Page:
Why “energy drinks” are actually bad for kidssam
Anxiety, hypertension, elevated heart rates, interrupted sleep patterns and headaches are just some of the side effects commonly associated with energy drinks, and those problems are more pronounced in children, according to a recent University of Miami study.
But that’s just the tip of the iceberg. These drinks have also been linked to heart palpitations, strokes and sudden death.
The term “energy” drink is an unfortunate misnomer, says food science expert Budge Collinson. They don’t give your body energy; they stimulate you with brief jolts of caffeine and unregulated herbal stimulants, he says.
“Soccer moms and dads buy these ‘stimulant’ drinks for their kids before matches because both kids and parents want that competitive advantage,” says Collinson, founder of Infusion Sciences and creator Youth Infusion, (www.drinkyouthinfusion.com), an effervescent, natural multivitamin beverage that helps people maintain consistent and healthy higher energy levels.
“For a few moments, you’ll get that spike, but it’s a short-term experience with a heavy long-term toll.”
So, what are some ways kids can get a healthy energy boost? Collinson offers the following tips.
- Go for a speedy bike ride together, take a brisk walk or hold foot-races in the yard. Numerous studies demonstrate the power of vigorous exercise in boosting energy. Exercise pumps more oxygen – pure, healthy fuel — into the bloodstream and to the brain and muscles for a short-term energy boost. Exercising regularly will increase lung capacity, so the body will gets more oxygen on a sustained level for the long term. Exercise also releases endorphins, the body’s natural feel-good chemical, which makes us feel happy. And happy people are energized people.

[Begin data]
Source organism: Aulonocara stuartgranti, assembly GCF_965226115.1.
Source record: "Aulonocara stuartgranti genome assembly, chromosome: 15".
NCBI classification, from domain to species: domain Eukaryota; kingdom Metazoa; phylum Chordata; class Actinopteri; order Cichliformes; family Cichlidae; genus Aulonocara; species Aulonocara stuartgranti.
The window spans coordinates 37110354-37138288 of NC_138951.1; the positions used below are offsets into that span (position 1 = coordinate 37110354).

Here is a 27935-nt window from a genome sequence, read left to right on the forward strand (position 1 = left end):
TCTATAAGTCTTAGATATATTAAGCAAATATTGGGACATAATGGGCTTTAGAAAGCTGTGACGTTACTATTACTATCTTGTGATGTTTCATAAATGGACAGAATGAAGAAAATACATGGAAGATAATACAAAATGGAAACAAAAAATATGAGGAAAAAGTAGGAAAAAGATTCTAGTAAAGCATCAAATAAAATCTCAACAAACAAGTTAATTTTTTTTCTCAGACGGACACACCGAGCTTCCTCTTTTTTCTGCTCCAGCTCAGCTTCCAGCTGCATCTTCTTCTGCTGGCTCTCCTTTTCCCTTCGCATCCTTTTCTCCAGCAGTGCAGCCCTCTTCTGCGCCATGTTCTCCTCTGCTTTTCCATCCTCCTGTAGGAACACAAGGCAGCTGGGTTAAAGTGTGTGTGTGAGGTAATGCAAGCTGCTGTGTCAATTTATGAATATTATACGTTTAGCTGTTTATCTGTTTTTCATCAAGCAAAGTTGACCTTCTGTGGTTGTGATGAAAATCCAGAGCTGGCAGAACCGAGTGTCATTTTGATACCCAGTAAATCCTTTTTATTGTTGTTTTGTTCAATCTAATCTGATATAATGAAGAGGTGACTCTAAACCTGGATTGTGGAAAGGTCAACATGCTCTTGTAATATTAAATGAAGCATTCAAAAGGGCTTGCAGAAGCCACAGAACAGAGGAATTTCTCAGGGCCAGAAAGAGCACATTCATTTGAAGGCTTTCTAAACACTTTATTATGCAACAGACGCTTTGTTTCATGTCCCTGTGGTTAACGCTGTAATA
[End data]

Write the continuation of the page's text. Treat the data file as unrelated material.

- Seek nutrition from a variety of sources. As humans, we need more than 40 different vitamins and minerals to keep our bodies functioning optimally. Since there is no single food that contains them all, it is important for children and adults to eat a variety, including as many different vegetables and fruits as possible. Adding a daily multivitamin supplement with essentials such as CoQ10, arginine, theanine, resveratrol and magnesium can help ensure bodies young and old are running at top speed.
- Drink plenty of water – the natural energy drink. Even mild dehydration can leave children (and adults) feeling listless, so encourage children to make a habit of drinking plenty of water. Kids need more water than adults because they expend more energy, and they may not recognize when they’re slightly thirsty. Parents, too, often don’t recognize the signs of dehydration; a national survey of more than 800 parents of kids ages of one month to 10 years found that more than half feel they don’t know enough about dehydration. A quick, light pinch of the skin on the child’s hand or arm is an easy check. If the skin is slow to resume a smooth appearance, the child is likely at least mildly dehydrated.
About Budge Collinson
Budge Collinson was the beneficiary of his mother’s natural health formula as a sick baby, which led to a deep interest in health and wellness at a young age. After years of research and seeing the growing demand for natural products with clinical support, he founded Infusion Sciences, www.infusionsciences.com. Collinson earned a bachelor’s degree in food and resource economics from the University of Florida and certification from the National Academy of Sports Medicine. Recently, he became a member of the American Academy of Anti-Aging Medicine and consistently attends the Natural Products Expo, where he learns the latest science and news about nutritious ingredients. Collinson is also a go-to source for media outlets across the country for healthy lifestyle and food source discussions.